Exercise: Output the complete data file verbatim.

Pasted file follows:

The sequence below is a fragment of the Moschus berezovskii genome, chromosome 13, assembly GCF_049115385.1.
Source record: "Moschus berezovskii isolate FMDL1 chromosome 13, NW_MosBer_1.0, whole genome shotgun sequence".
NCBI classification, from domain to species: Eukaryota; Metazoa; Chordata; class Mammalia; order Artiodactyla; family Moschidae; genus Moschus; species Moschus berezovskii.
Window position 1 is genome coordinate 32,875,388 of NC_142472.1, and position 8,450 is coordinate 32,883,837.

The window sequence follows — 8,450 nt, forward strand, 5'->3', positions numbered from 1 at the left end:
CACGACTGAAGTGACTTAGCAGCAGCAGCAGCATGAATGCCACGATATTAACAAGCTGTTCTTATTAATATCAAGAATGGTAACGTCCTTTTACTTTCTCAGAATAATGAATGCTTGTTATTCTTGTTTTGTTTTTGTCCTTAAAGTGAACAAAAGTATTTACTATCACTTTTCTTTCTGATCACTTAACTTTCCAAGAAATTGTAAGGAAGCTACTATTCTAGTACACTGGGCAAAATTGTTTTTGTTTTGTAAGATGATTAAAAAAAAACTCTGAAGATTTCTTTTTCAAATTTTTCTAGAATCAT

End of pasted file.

The sequence below is a fragment of the Moschus berezovskii genome, chromosome 13, assembly GCF_049115385.1.
Source record: "Moschus berezovskii isolate FMDL1 chromosome 13, NW_MosBer_1.0, whole genome shotgun sequence".
NCBI classification, from domain to species: Eukaryota; Metazoa; Chordata; class Mammalia; order Artiodactyla; family Moschidae; genus Moschus; species Moschus berezovskii.
Window position 1 is genome coordinate 32,875,388 of NC_142472.1, and position 8,450 is coordinate 32,883,837.

The window sequence follows — 8,450 nt, forward strand, 5'->3', positions numbered from 1 at the left end:
CACGACTGAAGTGACTTAGCAGCAGCAGCAGCATGAATGCCACGATATTAACAAGCTGTTCTTATTAATATCAAGAATGGTAACGTCCTTTTACTTTCTCAGAATAATGAATGCTTGTTATTCTTGTTTTGTTTTTGTCCTTAAAGTGAACAAAAGTATTTACTATCACTTTTCTTTCTGATCACTTAACTTTCCAAGAAATTGTAAGGAAGCTACTATTCTAGTACACTGGGCAAAATTGTTTTTGTTTTGTAAGATGATTAAAAAAAAACTCTGAAGATTTCTTTTTCAAATTTTTCTAGAATCAT